When I first ran the command `git-svn init $SVN` I let the the command run for somewhere close to 6-7 hours before completing, I was shocked at the size of the generated repository. If our Git repository were to be left unpacked .git/ alone would be close to 9GB, adding the actual code on top of it, ~11GB. I decided that maybe packing this repository would be a good idea so I ran `git gc` and went to grab a coke from the fridge ... and the machine ran out of memory. One of our quad-core, 8GB RAM, shared development machines ran out of memory?!

After lurking in #git on Freenode for a while I determined two things
  1. Apparently nobody uses Git for projects this large
  2. Git was retaining too much memory, like a memory leak, but just don't call it a memory leak.
To compound this, the rules for memory usage with Git are vastly different between a 32-bit machine and a 64-bit machine, and because we're just that cool, we're using 64-bit machines across the board. The amount of memory Git decides to keep resident while doing repository-intensive operations like the `git gc`, is 256MB on 32-bit machines, and 8GB on 64-bit machines. As these machines are shared between developers we use of ulimit(1), when you limit memory usage with ulimit(1) it restricts address space meaning both virtual and resident memory. When Git tried to mmap(2) gigabytes of address space to do it's operations, the kernel stepped in to intervene and started returning ENOMEM to Git which promptly exited.

After raising this enough times, I finally caught
spearce who was able to identify the problem and supply a patch that fixed the memory allocation issues with Git and a repository of Slide's size. First obstacle overcome, now I could actually test a Git workflow inside of Slide.

Git at Slide

Now that I could pack the repository on our development machines, I could get the repository down to a reasonable 3.0GB, i.e. .git/ weighed in at 3GB making a entire tree ~5.5GB (far more managable than 11GB). Despite Git being a decentralized version control system, we still needed some semblance of centralization to ensure a couple basic rules for a sane workflow:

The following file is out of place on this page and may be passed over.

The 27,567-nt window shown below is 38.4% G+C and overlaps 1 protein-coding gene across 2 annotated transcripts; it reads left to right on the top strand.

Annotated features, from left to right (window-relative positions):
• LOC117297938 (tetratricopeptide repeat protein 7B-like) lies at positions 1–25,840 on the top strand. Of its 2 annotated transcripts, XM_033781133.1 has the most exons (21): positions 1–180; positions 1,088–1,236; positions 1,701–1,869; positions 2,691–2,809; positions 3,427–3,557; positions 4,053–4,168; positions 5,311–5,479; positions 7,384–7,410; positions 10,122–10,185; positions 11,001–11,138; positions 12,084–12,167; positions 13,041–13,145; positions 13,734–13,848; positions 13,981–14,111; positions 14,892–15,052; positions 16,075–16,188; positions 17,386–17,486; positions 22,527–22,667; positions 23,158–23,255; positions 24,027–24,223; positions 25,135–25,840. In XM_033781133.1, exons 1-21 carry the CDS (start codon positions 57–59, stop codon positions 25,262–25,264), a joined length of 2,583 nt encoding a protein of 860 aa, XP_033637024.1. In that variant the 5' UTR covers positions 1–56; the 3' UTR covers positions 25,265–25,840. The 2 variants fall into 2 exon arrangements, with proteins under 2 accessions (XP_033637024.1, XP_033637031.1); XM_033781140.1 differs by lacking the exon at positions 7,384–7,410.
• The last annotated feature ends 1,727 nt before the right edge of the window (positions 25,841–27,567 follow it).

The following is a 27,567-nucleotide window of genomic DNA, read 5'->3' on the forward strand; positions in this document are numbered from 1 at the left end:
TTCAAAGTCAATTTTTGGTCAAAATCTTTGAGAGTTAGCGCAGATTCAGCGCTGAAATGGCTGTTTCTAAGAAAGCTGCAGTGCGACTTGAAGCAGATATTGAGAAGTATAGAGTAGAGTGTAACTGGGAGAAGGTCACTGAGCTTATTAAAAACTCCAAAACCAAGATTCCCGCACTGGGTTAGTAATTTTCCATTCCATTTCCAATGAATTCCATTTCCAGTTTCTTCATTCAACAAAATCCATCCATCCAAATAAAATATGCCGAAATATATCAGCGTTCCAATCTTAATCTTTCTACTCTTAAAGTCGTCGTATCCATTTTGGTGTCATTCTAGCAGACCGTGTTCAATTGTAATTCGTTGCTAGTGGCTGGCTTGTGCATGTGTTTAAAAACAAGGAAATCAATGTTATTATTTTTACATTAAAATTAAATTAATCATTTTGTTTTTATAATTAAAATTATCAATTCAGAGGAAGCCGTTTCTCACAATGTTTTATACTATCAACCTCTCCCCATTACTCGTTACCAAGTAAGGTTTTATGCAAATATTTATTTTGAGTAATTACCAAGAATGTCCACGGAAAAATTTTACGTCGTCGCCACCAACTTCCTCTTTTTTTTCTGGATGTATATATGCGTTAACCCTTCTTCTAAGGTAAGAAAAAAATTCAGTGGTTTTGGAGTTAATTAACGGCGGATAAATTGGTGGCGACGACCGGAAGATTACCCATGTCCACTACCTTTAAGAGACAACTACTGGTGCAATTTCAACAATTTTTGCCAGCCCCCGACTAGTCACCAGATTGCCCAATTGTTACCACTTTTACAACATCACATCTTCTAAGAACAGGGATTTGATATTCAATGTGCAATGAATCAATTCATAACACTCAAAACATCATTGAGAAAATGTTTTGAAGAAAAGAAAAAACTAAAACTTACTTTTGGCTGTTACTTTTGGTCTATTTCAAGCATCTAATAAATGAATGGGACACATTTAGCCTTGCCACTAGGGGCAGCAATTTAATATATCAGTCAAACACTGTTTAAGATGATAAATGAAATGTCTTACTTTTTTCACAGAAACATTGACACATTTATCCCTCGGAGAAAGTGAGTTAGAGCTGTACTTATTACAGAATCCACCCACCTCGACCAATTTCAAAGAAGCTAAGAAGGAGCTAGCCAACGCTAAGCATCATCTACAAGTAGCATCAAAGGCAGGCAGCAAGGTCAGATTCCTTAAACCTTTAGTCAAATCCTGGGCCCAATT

• A centralize place to synchronize distributed versions of the repository
  • Changesets cannot be lost, ever.
  • QA must not be over-burdened when testing releases
This meant we needed a centralized, secure, repository which left us two options: Git over WebDav (https/http) or
Gitosis. After discovering that `git-http-push(1), the executable responsible for doing Git pushes over WebDav has tremendous memory issues, I abandoned that as an option (a `git push` of the repository resulted in memory usage peaking at 11GB virtual, 3.5GB resident memory).

If you are looking to deploy Git for a larger audience in a corporate environment, I highly recommend Gitosis. What Gitosis does is allows for SSH to be used as the transport protocol for Git, and provides authentication by use of limited-shell user accounts and SSH keys; it's not perfect but it's the closest thing to maintainable for larger installations of Git (in my opinion).

So far the experimenting with Git at Slide is pretty localized to just my team, but with a combination of Gitosis, git-svn(1) and some "best practices" defined for handling the new system we've successfully continued development for over the past month without any major issues.

As this post is already quite lengthy, I'll be discussing the following two parts of our experimenting in subsequent posts:

Did you know! Slide is hiring! Looking for talented engineers to write some good Python and/or JavaScript, feel free to contact me at tyler[at]slide